It may be frightening to think the central bankers presiding over the global economy are emperors wearing no clothes, but investors who read James Montier’s argument to this effect can perhaps take comfort in the fact that that the investment exec also argues that monetary policy doesn’t matter.
In a new white paper from the famed institutional fund manager GMO called “The Idolatry of Interest Rates,” the iconoclastic investor takes on the wonkish but ubiquitous subject of the “equilibrium real interest rate” (ERIR).
While the subject — also known as the natural rate or neutral rate — can be abstruse, its importance to policymakers cannot be denied.
Former Federal Reserve Board Chairman Ben Bernanke devoted his first blog post to the subject; his successor, Janet Yellen, is said to have mentioned ERIR 25 times in recent speech; and the president of the Federal Reserve Bank of Cleveland called ERIR “the” pressing issue today, Montier recounts.
Economists Larry Summers and Paul Krugman are among the cognoscenti who have weighed in on ERIR, which posits that there is an inherent rate of interest that is consistent with full employment that policymakers can discover in their efforts to set rates correctly.
While eminent people heatedly take different sides on the issue, along comes Montier to ask why no one questions the framework itself. His answer is that the ERIR debate is an example of groupthink stemming from an economic elite of New Keynesians, “many of whom trained at the same university under the same teacher.”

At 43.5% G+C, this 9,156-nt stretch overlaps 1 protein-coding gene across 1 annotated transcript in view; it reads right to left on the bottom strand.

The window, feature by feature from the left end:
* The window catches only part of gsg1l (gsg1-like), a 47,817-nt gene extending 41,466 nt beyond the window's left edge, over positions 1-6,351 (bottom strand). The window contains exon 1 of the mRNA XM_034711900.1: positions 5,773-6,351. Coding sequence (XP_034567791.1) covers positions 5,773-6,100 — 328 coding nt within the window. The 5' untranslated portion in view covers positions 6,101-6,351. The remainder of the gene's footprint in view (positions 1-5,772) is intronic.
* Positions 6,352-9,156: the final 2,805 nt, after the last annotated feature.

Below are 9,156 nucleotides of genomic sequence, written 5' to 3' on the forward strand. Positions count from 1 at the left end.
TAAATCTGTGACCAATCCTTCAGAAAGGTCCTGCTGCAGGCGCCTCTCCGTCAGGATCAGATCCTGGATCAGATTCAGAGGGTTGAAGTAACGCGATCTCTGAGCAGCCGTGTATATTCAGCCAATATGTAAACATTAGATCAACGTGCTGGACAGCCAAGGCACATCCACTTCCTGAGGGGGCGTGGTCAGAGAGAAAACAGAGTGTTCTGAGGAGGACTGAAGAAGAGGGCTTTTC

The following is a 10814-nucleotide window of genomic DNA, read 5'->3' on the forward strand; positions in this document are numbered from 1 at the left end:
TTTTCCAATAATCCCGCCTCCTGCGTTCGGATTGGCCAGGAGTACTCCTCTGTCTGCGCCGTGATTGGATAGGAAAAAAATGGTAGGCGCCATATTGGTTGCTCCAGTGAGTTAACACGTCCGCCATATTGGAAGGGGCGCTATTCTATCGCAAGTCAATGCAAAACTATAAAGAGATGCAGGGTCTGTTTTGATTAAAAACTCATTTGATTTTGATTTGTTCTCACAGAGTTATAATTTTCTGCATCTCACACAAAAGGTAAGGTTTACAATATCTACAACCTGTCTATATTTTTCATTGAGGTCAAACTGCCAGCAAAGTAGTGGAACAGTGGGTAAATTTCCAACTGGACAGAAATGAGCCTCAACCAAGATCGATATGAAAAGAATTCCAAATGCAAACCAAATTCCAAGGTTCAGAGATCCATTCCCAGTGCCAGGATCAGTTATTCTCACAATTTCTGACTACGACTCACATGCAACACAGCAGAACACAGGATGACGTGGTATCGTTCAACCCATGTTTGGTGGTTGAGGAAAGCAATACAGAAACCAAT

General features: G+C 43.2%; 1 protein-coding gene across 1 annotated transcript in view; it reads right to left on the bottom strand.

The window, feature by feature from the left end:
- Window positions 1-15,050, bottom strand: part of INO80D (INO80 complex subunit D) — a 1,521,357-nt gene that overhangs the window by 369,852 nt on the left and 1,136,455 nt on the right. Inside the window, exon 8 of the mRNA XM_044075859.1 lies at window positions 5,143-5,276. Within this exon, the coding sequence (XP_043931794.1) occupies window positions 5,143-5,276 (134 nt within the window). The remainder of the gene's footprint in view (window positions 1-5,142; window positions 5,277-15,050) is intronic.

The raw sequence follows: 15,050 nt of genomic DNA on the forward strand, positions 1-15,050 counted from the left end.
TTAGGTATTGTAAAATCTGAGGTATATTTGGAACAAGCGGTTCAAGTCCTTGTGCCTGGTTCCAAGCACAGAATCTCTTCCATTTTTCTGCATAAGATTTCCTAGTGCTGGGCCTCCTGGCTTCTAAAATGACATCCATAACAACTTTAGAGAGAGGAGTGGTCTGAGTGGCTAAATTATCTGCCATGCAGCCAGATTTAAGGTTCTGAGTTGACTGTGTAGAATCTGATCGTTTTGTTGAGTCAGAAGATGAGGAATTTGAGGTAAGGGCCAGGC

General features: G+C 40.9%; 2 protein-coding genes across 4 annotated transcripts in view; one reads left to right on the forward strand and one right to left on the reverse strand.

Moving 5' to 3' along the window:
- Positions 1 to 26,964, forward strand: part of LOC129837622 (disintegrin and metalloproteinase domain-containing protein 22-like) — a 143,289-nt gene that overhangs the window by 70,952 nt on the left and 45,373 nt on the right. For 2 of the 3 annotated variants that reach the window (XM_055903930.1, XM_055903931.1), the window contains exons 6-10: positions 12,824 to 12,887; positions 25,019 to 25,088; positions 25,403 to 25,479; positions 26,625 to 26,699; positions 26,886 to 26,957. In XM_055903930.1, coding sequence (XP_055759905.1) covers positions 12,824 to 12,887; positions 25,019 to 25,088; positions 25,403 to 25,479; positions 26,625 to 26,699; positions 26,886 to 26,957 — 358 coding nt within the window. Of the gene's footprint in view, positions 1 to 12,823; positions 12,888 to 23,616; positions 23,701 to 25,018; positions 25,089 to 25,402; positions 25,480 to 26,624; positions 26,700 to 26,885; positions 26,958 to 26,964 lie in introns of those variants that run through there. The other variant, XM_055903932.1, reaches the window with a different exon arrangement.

Like medieval churchmen debating how many angels can dance on the head of pin, however, today’s elite fall into the classic trap of making unfounded assumptions.
Montier notes the classic joke of the engineer, chemist and economist stranded on an island with a can of food but no implements. The engineer rigs a contraption that might open the can, the chemist proposes using salt water to erode it and the economist suggests assuming the existence of a can opener.
The GMO exec, on the other hand, shows a chart of wildly swinging short-term rates over the past 60 years and hypothesizes that the rates are reflective of policy decisions rather than market shifts in response to changing capital conditions.
In other words, rates rose steeply in the early 1980s, not because of a scarcity of real capital, but because then-Fed chairman Paul Volcker was determined to break inflation.
Montier also cites recent econometric research that concludes there is little evidentiary support for the idea that trend rate of economic growth drives ERIR, and he presents a table of widely varying estimates (ranging from -5% to +12%) of what ERIR should be.
“Never ones to be deterred by dubious theory, bound by reality, or flinch in the face of impracticality, many economists have engaged in an exercise of estimating a number that might not even exist. The range of estimates that have been generated should alone give pause for reflection,” he writes.
Further pause should stem from the claim by John Williams — one of the leading theoreticians of ERIR and Yellen’s successor as San Francisco Fed president — that “the natural rate of interest is assumed to change over time due to various unobservable influences.”